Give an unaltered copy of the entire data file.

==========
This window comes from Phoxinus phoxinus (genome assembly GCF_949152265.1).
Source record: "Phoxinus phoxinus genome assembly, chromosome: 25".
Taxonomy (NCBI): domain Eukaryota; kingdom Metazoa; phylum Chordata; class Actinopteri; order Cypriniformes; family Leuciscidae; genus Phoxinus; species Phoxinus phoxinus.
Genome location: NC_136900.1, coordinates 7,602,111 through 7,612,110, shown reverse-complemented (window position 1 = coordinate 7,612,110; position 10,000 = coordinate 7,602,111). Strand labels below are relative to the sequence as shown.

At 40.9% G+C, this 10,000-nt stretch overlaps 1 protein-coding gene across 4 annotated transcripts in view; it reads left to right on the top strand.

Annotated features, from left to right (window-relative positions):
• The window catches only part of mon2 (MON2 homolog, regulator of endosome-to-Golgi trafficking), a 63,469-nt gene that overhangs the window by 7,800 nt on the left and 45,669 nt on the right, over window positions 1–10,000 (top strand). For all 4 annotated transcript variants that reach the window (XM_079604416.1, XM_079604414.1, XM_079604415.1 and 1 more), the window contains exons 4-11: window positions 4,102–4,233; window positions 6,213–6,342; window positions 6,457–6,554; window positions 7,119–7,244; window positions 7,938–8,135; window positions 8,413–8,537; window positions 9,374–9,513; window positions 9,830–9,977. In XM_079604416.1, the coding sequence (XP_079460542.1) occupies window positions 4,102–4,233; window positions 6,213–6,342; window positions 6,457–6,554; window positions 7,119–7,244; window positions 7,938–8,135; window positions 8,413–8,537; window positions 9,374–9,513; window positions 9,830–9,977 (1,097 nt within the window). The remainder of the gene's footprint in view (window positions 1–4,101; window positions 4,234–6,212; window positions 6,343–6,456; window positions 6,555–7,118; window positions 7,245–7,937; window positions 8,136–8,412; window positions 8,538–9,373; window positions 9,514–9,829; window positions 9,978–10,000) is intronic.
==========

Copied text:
This window comes from Phoxinus phoxinus (genome assembly GCF_949152265.1).
Source record: "Phoxinus phoxinus genome assembly, chromosome: 25".
Taxonomy (NCBI): domain Eukaryota; kingdom Metazoa; phylum Chordata; class Actinopteri; order Cypriniformes; family Leuciscidae; genus Phoxinus; species Phoxinus phoxinus.
Genome location: NC_136900.1, coordinates 7,602,111 through 7,612,110, shown reverse-complemented (window position 1 = coordinate 7,612,110; position 10,000 = coordinate 7,602,111). Strand labels below are relative to the sequence as shown.

At 40.9% G+C, this 10,000-nt stretch overlaps 1 protein-coding gene across 4 annotated transcripts in view; it reads left to right on the top strand.

Annotated features, from left to right (window-relative positions):
• The window catches only part of mon2 (MON2 homolog, regulator of endosome-to-Golgi trafficking), a 63,469-nt gene that overhangs the window by 7,800 nt on the left and 45,669 nt on the right, over window positions 1–10,000 (top strand). For all 4 annotated transcript variants that reach the window (XM_079604416.1, XM_079604414.1, XM_079604415.1 and 1 more), the window contains exons 4-11: window positions 4,102–4,233; window positions 6,213–6,342; window positions 6,457–6,554; window positions 7,119–7,244; window positions 7,938–8,135; window positions 8,413–8,537; window positions 9,374–9,513; window positions 9,830–9,977. In XM_079604416.1, the coding sequence (XP_079460542.1) occupies window positions 4,102–4,233; window positions 6,213–6,342; window positions 6,457–6,554; window positions 7,119–7,244; window positions 7,938–8,135; window positions 8,413–8,537; window positions 9,374–9,513; window positions 9,830–9,977 (1,097 nt within the window). The remainder of the gene's footprint in view (window positions 1–4,101; window positions 4,234–6,212; window positions 6,343–6,456; window positions 6,555–7,118; window positions 7,245–7,937; window positions 8,136–8,412; window positions 8,538–9,373; window positions 9,514–9,829; window positions 9,978–10,000) is intronic.